Thursday, 4 June 2009


I am not sure what the correct name for this dish is but it has always been called PARPU in my family. I believe that this dish is a fusion of Indian and Malay cooking and is delicious with CHAPATTI, ROTI CANAI or rice.

Here’s the recipe.


2.5 cups yellow lentils – preferably soaked for a few hours in cold water (this will hasten the cooking process)
6 to 8 dried chillies – torn into a few pieces to release flavour
1 tsp turmeric powder (see my glossary post on TURMERIC)
1 tsp chicken stock powder (optional)
‘Hard’ vegetables of choice eg potatoes, carrots, beans, eggplant
1 heaped tbsp tamarind pulp – soaked in 1 cup hot water and juice extracted (see my glossary post on TAMARIND)
½ to 1 cup coconut milk (see my glossary post on COCONUT MILK)
Salt to taste
Coriander - to garnish

Tempering Spices (‘Tadka’)
2 sprigs curry leaves
2 medium red or brown onions – diced
3 cloves garlic – minced
Thumb size fresh ginger – minced (see my glossary post on GINGER)
1 large tomato – diced
2 to 3 tbsp curry powder
Oil/Ghee or a mixture of both


Wash the lentils until the water runs clear. Put in a large pot with 8 cups of water, along with the chillies and bring to a boil. Add in the turmeric and chicken stock powder and simmer on medium heat until the lentils start to split.

Add in the vegetables, salt and the tamarind juice. Cook until both the lentils and vegetables are done.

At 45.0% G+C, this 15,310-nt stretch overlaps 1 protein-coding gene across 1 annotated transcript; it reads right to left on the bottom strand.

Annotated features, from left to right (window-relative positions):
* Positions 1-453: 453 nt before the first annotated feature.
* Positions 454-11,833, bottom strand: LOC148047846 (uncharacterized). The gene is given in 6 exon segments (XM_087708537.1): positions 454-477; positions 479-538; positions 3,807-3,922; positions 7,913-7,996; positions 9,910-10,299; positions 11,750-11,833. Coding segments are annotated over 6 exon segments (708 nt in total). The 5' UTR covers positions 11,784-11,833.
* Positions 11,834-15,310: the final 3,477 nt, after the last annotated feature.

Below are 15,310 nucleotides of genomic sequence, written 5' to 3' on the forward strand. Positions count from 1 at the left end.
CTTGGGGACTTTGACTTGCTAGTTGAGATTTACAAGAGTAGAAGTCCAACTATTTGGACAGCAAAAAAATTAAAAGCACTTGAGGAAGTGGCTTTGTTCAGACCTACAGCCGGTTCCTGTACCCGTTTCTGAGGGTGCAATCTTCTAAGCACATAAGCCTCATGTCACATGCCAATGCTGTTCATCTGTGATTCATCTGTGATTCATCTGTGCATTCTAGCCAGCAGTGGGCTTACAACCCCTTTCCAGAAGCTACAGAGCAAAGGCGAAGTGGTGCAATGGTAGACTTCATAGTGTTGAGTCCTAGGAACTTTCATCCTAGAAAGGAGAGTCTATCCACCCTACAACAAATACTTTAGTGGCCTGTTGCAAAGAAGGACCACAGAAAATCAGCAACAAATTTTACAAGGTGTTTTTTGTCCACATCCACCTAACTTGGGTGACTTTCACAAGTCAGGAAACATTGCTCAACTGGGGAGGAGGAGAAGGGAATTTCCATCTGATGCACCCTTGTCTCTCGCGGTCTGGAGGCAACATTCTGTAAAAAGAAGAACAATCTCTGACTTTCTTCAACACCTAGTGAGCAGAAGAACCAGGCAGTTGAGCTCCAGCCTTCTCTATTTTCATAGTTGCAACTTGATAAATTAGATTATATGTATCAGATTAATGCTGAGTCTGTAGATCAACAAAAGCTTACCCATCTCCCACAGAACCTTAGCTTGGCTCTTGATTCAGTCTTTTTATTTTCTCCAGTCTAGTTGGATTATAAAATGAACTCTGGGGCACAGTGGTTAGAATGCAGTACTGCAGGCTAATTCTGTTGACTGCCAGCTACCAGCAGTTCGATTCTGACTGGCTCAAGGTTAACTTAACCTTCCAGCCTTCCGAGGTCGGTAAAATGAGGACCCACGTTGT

Note: You may need to ‘stagger’ your vegetables here, depending on their cooking times. Always add the hardest vegetables first and allow to cook for a few minutes before adding the softer vegetables. In this instance, start with the potatoes, followed by the carrots, eggplant and beans.

Add in the coconut milk and allow to simmer on very low heat while you prepare the tempering spices. Stir occasionally.

In a frying pan, heat 2 to 3 tbsp oil/ghee on medium heat and add in the curry leaves followed by the onions. After a min or so, add in the ginger and garlic and fry until the mixture is golden. Add in the curry powder and about 1 cup of water and cook until the oil seeps through the top of the paste (cook the paste for at least 3 to 4 minutes). You may need to add more water if the paste thickens too much.

Add in the tomatoes and cook for another minute. Turn off the heat and pour this paste directly into the simmering lentils. Turn up the heat, mix well, and allow the lentils to come to the boil again. Garnish with coriander leaves, turn off the heat and serve.


ICook4Fun said...

oooh..I love this for my roti canai. When I have roti canai I only eat it with kuah dhal :)

VG said...

Me too dear!